I’m sitting here at the kitchen table. Outside an October rain is coming down in torrents, and I’m reminded of an observation I made about myself years ago. I once said in a journal that I rarely wrote about what happened to me but rather what happened in me. I remember thinking that if someone in the future tried to piece my life together by my journal entries they would find it difficult. However, a person would be able to see a pattern of internal changes and growth.
Through my journals, I can see a spiritual journey and whether we want to believe it about ourselves or not, we are all on a spiritual journey. A part of being on that journey is discovering truth about oneself, true truth, not what the people around you say. My daddy used to say, “People say a lot of things about William Henry.” Then he would get a soft sad look in his eyes and, for a moment, press his lips together in quiet determination, “It don’t matter what people say about him, it only matters what God says about him.” My dad gave me an understanding that has shaped my life, possibly more than any other single revelation.
Everybody has his or her own version of reality and they will try to force you into that version, which may not be what’s best for your spiritual journey and if they are trying to force and manipulate, it’s not best for theirs either. They just don’t know it at the time. Some people may say, “Yes, but this is a good thing.” A good thing is not necessarily a God thing, meaning that just because somebody suggests something or wants you to fulfill a certain role, does not make it right for your life.
In a way, life is like women on a shopping trip. They often travel in pairs, packs or trios. One of the ladies looks at an outfit. She likes the colors, but she knows inside herself that the attire is not for her, so she starts to hang it back but her friends tell her that it’s in style and that it will flatter her figure. They talk her into buying it, because they all like it; they think it suits her. She gets home, wears it once and feels uncomfortable all day. She hangs it in the closet and it remains there until it goes out of style; she ends up selling it at a consignment shop or donating it to charity. She wasted her money on somebody else’s version of what fit her best when she should’ve listened to her own instinct and been true to herself. In life, many people do this. We listen to what others think will “suit” us. Sadly, others don’t always know what suits themselves; much less what suits someone else.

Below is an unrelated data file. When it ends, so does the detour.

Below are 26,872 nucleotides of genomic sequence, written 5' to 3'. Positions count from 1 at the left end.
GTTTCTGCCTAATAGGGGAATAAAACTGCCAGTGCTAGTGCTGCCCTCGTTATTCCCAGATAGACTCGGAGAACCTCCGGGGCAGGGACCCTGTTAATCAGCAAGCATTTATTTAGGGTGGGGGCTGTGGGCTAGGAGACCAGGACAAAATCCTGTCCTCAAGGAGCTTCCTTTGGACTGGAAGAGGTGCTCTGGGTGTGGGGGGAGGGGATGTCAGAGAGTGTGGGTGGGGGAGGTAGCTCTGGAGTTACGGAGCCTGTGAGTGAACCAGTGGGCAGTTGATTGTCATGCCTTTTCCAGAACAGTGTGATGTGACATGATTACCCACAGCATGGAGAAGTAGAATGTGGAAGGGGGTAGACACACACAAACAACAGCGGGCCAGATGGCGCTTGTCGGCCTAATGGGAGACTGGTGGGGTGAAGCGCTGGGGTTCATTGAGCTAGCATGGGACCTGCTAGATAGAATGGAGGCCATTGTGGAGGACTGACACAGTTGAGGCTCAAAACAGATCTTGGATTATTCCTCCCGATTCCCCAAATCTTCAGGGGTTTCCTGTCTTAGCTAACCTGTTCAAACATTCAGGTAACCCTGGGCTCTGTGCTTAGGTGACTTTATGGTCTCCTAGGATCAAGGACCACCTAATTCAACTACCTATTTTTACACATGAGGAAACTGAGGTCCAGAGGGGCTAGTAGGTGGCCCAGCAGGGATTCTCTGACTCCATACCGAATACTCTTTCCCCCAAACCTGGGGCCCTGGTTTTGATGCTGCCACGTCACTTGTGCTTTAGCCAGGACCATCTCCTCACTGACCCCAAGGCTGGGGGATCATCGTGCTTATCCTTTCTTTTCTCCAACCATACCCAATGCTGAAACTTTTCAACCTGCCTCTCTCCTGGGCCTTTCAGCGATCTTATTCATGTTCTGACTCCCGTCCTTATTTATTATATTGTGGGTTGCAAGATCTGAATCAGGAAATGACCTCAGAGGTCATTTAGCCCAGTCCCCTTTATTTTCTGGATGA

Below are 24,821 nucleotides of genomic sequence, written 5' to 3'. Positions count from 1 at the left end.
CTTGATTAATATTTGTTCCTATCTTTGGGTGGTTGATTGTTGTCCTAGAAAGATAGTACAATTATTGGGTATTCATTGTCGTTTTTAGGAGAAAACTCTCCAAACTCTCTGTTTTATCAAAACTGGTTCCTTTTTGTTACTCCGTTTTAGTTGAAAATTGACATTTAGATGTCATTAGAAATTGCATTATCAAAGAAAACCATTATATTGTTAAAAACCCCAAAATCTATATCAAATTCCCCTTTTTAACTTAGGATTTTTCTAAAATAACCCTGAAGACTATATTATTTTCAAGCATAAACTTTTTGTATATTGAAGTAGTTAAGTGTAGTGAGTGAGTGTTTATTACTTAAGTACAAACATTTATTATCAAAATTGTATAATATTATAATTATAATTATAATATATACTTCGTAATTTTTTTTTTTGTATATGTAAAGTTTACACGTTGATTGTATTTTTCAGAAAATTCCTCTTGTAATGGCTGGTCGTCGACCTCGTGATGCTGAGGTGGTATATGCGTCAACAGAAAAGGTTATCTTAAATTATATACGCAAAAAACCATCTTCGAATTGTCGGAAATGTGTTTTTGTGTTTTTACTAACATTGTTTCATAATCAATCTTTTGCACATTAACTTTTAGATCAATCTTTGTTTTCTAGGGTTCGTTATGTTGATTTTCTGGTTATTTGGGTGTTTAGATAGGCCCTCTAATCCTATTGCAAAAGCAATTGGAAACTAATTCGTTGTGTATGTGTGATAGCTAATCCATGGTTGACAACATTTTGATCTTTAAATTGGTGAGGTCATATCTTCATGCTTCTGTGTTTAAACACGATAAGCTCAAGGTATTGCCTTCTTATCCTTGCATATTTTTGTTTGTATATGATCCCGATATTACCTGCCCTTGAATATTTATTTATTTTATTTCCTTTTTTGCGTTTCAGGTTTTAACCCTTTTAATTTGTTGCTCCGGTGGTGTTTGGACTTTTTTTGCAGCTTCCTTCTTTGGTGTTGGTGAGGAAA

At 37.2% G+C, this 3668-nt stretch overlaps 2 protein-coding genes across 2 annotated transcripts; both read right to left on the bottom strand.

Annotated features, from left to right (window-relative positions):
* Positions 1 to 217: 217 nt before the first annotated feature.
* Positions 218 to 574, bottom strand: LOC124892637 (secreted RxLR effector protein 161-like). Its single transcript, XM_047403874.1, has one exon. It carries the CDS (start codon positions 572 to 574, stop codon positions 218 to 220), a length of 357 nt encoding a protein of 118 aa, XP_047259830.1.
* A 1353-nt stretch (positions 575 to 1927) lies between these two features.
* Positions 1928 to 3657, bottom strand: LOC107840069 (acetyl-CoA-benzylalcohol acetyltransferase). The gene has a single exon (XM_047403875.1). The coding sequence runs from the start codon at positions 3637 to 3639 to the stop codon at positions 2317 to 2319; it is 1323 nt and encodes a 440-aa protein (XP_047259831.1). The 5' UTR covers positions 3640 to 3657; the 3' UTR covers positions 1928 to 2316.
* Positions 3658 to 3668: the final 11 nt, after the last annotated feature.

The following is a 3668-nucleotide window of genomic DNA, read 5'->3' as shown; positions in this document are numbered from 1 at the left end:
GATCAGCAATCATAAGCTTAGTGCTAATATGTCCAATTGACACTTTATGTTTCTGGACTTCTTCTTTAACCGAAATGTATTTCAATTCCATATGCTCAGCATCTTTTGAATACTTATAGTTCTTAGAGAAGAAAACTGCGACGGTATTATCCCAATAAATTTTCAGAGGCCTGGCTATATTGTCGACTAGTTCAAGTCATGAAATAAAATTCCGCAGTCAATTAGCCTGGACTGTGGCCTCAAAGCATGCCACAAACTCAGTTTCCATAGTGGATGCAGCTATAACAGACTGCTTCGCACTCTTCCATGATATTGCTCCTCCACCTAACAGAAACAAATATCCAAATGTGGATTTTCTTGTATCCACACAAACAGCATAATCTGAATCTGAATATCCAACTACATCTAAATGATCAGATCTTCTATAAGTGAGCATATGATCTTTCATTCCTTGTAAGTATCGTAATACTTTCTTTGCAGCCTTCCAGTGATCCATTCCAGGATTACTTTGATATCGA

I once had an acquaintance walk up to me and say, “I’ve got an outfit and some shoes to give you. They were my daughters.” I responded with a thank you and pulled the outfit out of the bag. It was ugly. It was the boldest, brightest thing I’d ever seen made of cloth and the shoes were totally not me. In addition, the clothes were five sizes too big and the shoes were three sizes too big, but she was certain these things would “fit” me and “suit” me. She stood there going on and on about how good I would look in them.
I was flabbergasted. Had she not noticed that I was smaller than that? Had she not noticed that I never wore flashy things like that? Internally, I reminded myself that her intentions were probably good, so I said, “Thank you, but I’m sorry. These won’t fit me.” At first she acted a little shocked. Then she said, “Well, can’t you just take them anyway and give them to somebody else?” And I got a little angry. She wasn’t looking out for me at all. She was just looking for a convenient and guiltless way to get rid of her daughter’s old clothes. I put them back in the bag and handed it to her, “Take them to Good Will.” That lady’s gift was like a lot of things that people try to push on us in life, it was convenient for her agenda and she wasn’t thinking about weighting me down with the unnecessary baggage of something I couldn’t use. She just wanted to dump her baggage on me and be on her way.
In the same way, people often try to ascribe things to us, project things on us that are not true of us and if we believe them we will find ourselves living someone else’s reality. I think it takes courage to say, “This doesn’t fit me.” There is a freedom we find in the things we leave behind.